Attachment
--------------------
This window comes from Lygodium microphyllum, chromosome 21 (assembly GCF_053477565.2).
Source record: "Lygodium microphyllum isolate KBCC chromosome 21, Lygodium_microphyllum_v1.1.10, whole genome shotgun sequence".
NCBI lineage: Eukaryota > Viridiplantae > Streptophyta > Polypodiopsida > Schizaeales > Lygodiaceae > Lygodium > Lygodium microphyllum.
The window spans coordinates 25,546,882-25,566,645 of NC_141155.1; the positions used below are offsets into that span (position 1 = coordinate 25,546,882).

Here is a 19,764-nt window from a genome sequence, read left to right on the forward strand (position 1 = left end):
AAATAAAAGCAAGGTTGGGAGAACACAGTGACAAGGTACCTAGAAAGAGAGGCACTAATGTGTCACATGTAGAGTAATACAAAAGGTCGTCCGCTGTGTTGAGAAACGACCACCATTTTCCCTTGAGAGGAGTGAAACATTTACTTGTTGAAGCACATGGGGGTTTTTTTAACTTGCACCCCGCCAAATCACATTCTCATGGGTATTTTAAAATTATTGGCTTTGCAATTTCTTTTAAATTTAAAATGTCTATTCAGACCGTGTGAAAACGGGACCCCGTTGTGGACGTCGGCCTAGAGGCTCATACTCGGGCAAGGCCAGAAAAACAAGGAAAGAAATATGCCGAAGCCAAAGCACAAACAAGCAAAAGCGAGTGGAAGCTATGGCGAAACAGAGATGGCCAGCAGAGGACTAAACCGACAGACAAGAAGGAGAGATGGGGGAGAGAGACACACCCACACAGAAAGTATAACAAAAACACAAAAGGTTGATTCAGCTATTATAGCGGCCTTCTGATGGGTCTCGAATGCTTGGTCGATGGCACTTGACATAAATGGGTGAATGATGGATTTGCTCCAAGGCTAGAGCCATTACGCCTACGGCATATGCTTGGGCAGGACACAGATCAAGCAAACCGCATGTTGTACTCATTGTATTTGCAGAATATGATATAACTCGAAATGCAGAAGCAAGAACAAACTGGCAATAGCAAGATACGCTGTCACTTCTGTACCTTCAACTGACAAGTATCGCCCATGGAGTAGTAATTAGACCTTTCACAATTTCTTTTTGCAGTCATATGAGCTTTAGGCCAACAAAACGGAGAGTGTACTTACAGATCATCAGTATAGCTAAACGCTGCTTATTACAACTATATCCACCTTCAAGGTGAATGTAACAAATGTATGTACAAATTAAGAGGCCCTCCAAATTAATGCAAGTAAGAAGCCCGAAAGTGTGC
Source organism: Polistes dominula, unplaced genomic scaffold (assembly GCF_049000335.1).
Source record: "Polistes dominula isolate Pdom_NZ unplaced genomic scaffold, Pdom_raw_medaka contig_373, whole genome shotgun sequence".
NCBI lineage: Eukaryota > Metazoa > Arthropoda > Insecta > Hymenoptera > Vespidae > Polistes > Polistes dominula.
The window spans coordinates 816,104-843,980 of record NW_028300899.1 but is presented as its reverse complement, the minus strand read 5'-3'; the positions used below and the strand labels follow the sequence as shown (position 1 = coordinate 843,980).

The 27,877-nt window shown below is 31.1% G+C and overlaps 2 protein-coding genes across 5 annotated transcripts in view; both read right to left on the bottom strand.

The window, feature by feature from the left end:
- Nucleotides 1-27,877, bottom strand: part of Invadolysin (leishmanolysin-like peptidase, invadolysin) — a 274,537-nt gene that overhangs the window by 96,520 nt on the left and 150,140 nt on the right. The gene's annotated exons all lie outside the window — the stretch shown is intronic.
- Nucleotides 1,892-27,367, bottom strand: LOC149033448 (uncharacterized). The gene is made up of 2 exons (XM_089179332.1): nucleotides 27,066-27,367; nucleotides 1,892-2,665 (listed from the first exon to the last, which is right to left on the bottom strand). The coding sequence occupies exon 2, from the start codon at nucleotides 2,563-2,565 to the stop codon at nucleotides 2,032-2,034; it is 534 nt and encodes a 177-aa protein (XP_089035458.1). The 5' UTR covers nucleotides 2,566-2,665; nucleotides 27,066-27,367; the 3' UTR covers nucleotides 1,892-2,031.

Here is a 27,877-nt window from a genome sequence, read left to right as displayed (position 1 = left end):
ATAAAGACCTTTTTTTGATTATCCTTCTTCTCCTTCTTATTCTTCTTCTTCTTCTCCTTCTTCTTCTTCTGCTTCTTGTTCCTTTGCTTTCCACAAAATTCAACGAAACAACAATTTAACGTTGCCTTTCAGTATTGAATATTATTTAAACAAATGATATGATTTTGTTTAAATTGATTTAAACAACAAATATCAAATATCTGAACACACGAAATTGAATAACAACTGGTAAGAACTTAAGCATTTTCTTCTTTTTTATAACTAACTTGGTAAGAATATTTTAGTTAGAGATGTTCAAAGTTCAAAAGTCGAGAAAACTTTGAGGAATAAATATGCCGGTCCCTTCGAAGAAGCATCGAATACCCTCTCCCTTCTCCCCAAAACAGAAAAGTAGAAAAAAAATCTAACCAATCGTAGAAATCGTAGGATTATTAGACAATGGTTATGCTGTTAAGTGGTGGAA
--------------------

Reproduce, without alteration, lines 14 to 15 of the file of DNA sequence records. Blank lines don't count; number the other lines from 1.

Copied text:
- Nucleotides 1,892-27,367, bottom strand: LOC149033448 (uncharacterized). The gene is made up of 2 exons (XM_089179332.1): nucleotides 27,066-27,367; nucleotides 1,892-2,665 (listed from the first exon to the last, which is right to left on the bottom strand). The coding sequence occupies exon 2, from the start codon at nucleotides 2,563-2,565 to the stop codon at nucleotides 2,032-2,034; it is 534 nt and encodes a 177-aa protein (XP_089035458.1). The 5' UTR covers nucleotides 2,566-2,665; nucleotides 27,066-27,367; the 3' UTR covers nucleotides 1,892-2,031.

Here is a 27,877-nt window from a genome sequence, read left to right as displayed (position 1 = left end):